BUENOS AIRES, Oct. 24 (Xinhua) -- The first ever China International Import Expo (CIIE) will offer Argentina an unprecedented opportunity to promote its value-added products to a market of roughly 1.4 billion people, an Argentine export promoter told Xinhua.
"What we are most interested in is raising Argentina's visibility by identifying it with wine, not just from Mendoza but also (the provinces) of Salta and San Juan," said Mario Lazzaro, the executive director of the export promotion agency Promendoza of Mendoza Province.
Mendoza is among the Argentine provinces sending the largest delegation to the CIIE to be held in Shanghai on Nov. 5-10. The delegation of the province, which is renowned for its wineries, embraces representatives from more than 30 companies, including 16 wineries.
It prepares to boost business via the CIIE, and Promendoza hopes to better position regional wines in China, where Argentina is currently the eighth-largest supplier of wine.
"The success of Argentinian wine owes a lot to engineering and biotechnology," Lazzaro said.
"It has a significant amount of added value from the biotechnology used to obtain fruits in earlier seasons, taking into account that in Argentina we are in counter seasons to China," said Lazzaro, referring to the seasonal differences between the southern and northern hemispheres.
Speeding up natural agricultural cycles allows Argentina, for example, to time its harvests so goods will reach Chinese shelves in time for major holidays, such as the Spring Festival.
But biotechnology is also applied to "obtain fruits that look better and have a better texture," he added.
Growth in Mendoza's wine exports to China "has been slow," admitted Lazzaro, going from approximately 20 million U.S. dollars in 2015 to a little over 24 million dollars in 2017.
"It's not the pace we are aiming for. We want it to be greater," he said.
The province has also seen a 1.7 million U.S.-dollar increase in its olive oil exports to China, and a 600,000-dollar increase in concentrated grape often used as a sweetener.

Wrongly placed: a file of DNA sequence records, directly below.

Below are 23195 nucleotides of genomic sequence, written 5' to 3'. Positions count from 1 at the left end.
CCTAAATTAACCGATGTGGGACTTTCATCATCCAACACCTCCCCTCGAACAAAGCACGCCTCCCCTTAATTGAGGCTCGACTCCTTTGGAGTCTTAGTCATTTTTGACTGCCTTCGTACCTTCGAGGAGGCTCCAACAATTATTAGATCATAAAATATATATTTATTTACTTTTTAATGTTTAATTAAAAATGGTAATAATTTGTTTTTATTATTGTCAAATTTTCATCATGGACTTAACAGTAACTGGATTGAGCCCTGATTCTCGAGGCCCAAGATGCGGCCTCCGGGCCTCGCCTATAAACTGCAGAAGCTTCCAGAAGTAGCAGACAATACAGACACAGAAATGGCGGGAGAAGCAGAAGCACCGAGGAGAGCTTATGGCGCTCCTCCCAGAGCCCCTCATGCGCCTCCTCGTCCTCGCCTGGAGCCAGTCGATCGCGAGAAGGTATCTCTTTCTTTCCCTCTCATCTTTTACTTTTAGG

Regional bottled water manufacturers are eyeing China's market as well, according to Lazzaro.
"Another value-added product is the element that is scarcest: water. We have water of great purity because it comes from the mountain range," he said.
Recognized as a leading agricultural exporter in South America, Argentina hopes to go beyond grains and other bulk goods by showcasing its wines, beef, bottled waters, dairy items and olive oils at the expo.
In addition to attending the expo, Argentina is taking other steps to boost exports, such as setting up a logistical platform in Shanghai to import and warehouse products so they can be distributed more quickly to buyers.
Argentina's efforts to meet the demands of China's growing consumer market should not end there, said Lazzaro.
China and Argentina can take advantage of "enormous" opportunities by applying biotechnology to food production for export, including fruits such as grapes, cherries, strawberries and peaches.
Meanwhile, Lazzaro admitted that "Being able to compete in such a large market is a major challenge."
Argentina and China, which have raised ties to the level of a comprehensive strategic partnership, agreed in May to expand market access to Argentinian meat, specifically frozen bone-in beef.
China is Argentina's second largest trade partner and leading export destination for beef. In August alone, beef accounted for 37 percent of Argentina's total exports to China, according to official figures.
Promendoza has acknowledged that expanding trade is part of a larger bilateral dynamic of increased ties and integration between the two countries.
"We clearly know that trade, exports and imports are the result of two countries getting to know one another," said Lazzaro. "That's why it is also important to promote tourism, culture, sports (and) the exchange of technicians, engineers, artists and professionals."